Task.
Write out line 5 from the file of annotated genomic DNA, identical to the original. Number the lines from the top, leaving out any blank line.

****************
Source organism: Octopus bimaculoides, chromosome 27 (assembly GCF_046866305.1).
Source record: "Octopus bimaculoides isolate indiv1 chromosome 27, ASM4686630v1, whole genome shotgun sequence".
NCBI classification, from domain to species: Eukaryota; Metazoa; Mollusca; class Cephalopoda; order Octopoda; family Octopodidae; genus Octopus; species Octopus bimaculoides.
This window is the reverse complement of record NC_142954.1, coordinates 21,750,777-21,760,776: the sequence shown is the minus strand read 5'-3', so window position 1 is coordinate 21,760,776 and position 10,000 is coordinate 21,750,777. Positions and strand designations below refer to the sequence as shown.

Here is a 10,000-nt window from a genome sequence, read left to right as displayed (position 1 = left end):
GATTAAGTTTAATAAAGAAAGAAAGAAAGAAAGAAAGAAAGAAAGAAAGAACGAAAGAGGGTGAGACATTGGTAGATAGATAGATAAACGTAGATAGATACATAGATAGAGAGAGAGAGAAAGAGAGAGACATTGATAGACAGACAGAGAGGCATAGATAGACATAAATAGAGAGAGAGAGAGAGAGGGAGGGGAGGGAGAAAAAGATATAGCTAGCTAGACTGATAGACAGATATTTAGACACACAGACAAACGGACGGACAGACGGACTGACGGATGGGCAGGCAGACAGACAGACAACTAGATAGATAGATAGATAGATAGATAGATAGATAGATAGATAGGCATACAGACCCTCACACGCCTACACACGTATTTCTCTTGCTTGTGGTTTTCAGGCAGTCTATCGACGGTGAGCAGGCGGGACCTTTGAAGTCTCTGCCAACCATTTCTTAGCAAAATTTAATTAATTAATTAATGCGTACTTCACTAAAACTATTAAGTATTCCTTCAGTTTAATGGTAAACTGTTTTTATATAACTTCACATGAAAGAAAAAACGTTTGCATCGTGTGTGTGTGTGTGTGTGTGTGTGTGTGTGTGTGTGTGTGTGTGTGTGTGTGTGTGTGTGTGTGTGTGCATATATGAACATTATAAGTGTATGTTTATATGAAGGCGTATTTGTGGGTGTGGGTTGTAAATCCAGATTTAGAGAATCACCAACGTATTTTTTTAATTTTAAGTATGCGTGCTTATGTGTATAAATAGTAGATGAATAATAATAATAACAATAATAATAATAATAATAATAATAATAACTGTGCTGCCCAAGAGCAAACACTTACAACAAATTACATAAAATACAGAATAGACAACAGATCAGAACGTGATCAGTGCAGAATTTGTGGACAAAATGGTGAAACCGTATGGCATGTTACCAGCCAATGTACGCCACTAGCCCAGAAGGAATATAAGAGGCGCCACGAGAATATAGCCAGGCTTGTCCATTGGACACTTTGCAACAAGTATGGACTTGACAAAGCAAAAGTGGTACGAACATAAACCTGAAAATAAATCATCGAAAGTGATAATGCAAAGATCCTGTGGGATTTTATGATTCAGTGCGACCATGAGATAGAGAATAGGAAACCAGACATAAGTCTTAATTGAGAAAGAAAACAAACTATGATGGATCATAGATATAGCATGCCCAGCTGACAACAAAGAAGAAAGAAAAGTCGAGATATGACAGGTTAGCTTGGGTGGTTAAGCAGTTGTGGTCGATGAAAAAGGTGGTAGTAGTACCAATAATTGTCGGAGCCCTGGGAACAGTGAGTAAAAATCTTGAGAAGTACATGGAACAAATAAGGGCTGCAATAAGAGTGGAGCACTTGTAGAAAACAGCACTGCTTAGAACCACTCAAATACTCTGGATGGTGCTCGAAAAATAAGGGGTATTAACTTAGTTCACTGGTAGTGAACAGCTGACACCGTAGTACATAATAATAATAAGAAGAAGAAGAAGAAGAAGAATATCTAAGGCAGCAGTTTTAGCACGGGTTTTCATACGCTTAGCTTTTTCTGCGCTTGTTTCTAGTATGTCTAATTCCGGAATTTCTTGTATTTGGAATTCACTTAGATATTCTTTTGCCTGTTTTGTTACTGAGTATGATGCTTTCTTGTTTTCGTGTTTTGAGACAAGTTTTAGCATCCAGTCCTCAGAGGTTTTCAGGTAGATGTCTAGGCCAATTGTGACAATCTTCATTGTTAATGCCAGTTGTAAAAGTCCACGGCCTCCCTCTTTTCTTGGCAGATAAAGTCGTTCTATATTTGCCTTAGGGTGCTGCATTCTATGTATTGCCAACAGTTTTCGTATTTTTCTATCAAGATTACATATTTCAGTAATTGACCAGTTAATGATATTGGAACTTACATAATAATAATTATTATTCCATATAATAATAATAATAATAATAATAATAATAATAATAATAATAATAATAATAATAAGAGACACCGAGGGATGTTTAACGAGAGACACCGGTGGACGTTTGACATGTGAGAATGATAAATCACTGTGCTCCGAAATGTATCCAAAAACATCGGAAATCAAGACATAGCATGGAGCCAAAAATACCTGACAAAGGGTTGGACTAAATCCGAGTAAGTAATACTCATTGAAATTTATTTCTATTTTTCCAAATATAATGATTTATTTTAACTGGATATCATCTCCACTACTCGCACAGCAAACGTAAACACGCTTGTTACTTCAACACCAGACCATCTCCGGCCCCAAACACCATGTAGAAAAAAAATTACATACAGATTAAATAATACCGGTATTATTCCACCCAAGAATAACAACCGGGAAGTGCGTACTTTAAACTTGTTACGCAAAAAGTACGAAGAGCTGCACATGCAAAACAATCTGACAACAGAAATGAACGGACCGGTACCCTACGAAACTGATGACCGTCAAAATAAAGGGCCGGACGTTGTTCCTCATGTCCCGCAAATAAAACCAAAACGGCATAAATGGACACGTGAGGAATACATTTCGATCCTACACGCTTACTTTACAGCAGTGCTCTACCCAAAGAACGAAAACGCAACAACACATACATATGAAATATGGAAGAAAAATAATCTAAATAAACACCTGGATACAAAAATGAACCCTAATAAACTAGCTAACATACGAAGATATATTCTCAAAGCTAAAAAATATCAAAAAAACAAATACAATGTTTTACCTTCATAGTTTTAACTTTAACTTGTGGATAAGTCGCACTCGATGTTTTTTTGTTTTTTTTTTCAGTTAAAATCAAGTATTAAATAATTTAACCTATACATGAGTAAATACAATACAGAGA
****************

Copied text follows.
Here is a 10,000-nt window from a genome sequence, read left to right as displayed (position 1 = left end):